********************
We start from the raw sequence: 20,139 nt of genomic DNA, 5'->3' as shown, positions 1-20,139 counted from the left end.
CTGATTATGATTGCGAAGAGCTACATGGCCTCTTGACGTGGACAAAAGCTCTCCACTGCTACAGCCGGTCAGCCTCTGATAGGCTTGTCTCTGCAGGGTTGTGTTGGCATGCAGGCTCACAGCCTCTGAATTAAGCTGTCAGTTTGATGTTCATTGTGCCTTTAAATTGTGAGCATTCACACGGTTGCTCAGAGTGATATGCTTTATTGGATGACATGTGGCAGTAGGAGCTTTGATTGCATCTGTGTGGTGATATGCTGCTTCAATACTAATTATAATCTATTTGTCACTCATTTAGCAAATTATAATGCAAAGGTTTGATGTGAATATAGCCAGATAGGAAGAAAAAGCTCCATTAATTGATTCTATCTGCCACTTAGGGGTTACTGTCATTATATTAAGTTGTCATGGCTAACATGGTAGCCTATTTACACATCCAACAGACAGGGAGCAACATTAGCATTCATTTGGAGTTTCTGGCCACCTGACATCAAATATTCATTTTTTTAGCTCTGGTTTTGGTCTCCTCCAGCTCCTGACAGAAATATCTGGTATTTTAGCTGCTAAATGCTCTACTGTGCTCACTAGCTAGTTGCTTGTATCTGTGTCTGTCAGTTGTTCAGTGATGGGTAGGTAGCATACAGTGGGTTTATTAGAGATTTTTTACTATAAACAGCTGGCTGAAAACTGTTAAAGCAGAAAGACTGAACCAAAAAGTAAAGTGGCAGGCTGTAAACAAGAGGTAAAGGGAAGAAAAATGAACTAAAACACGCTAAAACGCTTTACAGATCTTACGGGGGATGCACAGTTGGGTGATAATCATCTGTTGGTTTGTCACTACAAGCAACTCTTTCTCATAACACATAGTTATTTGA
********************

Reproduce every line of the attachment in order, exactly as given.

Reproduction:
We start from the raw sequence: 20,139 nt of genomic DNA, 5'->3' as shown, positions 1-20,139 counted from the left end.
CTGATTATGATTGCGAAGAGCTACATGGCCTCTTGACGTGGACAAAAGCTCTCCACTGCTACAGCCGGTCAGCCTCTGATAGGCTTGTCTCTGCAGGGTTGTGTTGGCATGCAGGCTCACAGCCTCTGAATTAAGCTGTCAGTTTGATGTTCATTGTGCCTTTAAATTGTGAGCATTCACACGGTTGCTCAGAGTGATATGCTTTATTGGATGACATGTGGCAGTAGGAGCTTTGATTGCATCTGTGTGGTGATATGCTGCTTCAATACTAATTATAATCTATTTGTCACTCATTTAGCAAATTATAATGCAAAGGTTTGATGTGAATATAGCCAGATAGGAAGAAAAAGCTCCATTAATTGATTCTATCTGCCACTTAGGGGTTACTGTCATTATATTAAGTTGTCATGGCTAACATGGTAGCCTATTTACACATCCAACAGACAGGGAGCAACATTAGCATTCATTTGGAGTTTCTGGCCACCTGACATCAAATATTCATTTTTTTAGCTCTGGTTTTGGTCTCCTCCAGCTCCTGACAGAAATATCTGGTATTTTAGCTGCTAAATGCTCTACTGTGCTCACTAGCTAGTTGCTTGTATCTGTGTCTGTCAGTTGTTCAGTGATGGGTAGGTAGCATACAGTGGGTTTATTAGAGATTTTTTACTATAAACAGCTGGCTGAAAACTGTTAAAGCAGAAAGACTGAACCAAAAAGTAAAGTGGCAGGCTGTAAACAAGAGGTAAAGGGAAGAAAAATGAACTAAAACACGCTAAAACGCTTTACAGATCTTACGGGGGATGCACAGTTGGGTGATAATCATCTGTTGGTTTGTCACTACAAGCAACTCTTTCTCATAACACATAGTTATTTGA